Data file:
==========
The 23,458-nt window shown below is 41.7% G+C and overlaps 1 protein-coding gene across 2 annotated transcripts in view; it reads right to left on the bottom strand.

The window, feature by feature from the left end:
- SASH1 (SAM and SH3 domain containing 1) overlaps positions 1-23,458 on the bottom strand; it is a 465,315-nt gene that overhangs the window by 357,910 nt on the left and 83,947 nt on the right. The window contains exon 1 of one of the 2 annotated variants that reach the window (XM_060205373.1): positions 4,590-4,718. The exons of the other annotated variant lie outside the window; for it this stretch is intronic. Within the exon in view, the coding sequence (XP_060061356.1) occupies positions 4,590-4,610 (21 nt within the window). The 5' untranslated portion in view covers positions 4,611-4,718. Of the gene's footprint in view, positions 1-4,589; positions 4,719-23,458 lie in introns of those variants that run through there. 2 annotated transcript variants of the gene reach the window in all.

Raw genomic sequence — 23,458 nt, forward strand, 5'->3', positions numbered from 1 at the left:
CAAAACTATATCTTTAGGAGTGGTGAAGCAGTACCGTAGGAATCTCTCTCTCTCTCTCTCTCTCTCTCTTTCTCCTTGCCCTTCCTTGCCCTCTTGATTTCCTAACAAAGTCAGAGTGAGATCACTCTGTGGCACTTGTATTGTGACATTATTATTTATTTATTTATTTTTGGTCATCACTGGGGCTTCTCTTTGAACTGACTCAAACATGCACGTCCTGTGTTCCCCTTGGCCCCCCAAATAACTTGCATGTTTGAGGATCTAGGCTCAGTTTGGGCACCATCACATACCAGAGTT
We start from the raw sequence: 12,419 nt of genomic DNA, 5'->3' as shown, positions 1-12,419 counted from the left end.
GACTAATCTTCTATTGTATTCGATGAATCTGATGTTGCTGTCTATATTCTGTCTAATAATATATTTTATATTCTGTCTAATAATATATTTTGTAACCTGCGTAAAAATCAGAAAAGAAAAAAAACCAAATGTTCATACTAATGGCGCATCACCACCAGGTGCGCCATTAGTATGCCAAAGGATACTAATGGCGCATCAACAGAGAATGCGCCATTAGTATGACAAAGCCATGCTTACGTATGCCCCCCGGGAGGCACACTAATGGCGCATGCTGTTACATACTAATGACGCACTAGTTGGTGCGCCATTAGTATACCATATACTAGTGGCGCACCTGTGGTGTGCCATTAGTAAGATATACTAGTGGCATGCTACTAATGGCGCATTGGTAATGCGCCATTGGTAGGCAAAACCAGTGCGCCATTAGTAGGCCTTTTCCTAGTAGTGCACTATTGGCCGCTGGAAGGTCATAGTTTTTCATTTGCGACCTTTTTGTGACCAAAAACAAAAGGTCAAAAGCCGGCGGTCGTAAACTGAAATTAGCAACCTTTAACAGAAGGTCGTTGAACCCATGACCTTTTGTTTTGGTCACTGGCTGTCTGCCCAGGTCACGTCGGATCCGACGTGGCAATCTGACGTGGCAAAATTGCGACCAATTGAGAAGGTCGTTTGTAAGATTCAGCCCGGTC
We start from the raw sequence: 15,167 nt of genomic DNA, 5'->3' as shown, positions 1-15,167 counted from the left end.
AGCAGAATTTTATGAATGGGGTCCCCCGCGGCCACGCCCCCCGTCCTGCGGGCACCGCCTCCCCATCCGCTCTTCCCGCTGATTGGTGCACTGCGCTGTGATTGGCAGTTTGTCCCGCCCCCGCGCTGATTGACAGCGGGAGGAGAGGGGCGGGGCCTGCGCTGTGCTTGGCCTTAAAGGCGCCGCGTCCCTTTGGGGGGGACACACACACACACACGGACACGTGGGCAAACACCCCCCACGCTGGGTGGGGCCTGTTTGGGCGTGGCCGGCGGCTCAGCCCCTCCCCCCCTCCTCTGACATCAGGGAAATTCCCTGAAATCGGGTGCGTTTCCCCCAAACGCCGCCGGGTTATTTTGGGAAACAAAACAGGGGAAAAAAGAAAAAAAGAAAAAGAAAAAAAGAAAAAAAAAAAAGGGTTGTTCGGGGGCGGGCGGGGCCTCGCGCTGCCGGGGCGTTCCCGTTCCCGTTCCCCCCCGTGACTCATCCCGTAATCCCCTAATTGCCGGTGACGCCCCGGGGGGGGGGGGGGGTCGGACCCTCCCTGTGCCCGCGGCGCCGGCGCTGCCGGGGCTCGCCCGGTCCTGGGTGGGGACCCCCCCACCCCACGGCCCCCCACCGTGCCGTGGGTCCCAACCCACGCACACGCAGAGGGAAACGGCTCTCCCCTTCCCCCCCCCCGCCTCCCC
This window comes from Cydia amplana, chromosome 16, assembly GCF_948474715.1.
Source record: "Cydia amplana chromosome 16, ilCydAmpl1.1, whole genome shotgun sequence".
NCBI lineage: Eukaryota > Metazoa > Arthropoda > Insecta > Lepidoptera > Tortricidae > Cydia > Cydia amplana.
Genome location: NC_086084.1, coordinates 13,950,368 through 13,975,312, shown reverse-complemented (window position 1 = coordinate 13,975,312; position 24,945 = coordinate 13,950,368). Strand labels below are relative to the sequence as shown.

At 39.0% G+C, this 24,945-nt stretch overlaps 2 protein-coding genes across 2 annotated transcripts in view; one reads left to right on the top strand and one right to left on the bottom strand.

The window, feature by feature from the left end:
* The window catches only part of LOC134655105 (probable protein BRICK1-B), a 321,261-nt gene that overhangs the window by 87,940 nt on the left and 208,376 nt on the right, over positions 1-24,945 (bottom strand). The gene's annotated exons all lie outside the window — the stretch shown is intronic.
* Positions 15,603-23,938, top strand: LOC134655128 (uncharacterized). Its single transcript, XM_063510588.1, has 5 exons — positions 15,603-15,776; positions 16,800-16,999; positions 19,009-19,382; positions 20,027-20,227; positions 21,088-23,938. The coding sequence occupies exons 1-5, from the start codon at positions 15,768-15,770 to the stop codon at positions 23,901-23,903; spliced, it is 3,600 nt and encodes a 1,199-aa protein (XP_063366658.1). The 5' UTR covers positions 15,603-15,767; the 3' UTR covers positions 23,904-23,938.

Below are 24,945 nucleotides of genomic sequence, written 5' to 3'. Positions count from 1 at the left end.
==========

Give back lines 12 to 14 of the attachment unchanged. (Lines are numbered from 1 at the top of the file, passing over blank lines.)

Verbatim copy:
NCBI lineage: Eukaryota > Metazoa > Arthropoda > Insecta > Lepidoptera > Tortricidae > Cydia > Cydia amplana.
Genome location: NC_086084.1, coordinates 13,950,368 through 13,975,312, shown reverse-complemented (window position 1 = coordinate 13,975,312; position 24,945 = coordinate 13,950,368). Strand labels below are relative to the sequence as shown.

At 39.0% G+C, this 24,945-nt stretch overlaps 2 protein-coding genes across 2 annotated transcripts in view; one reads left to right on the top strand and one right to left on the bottom strand.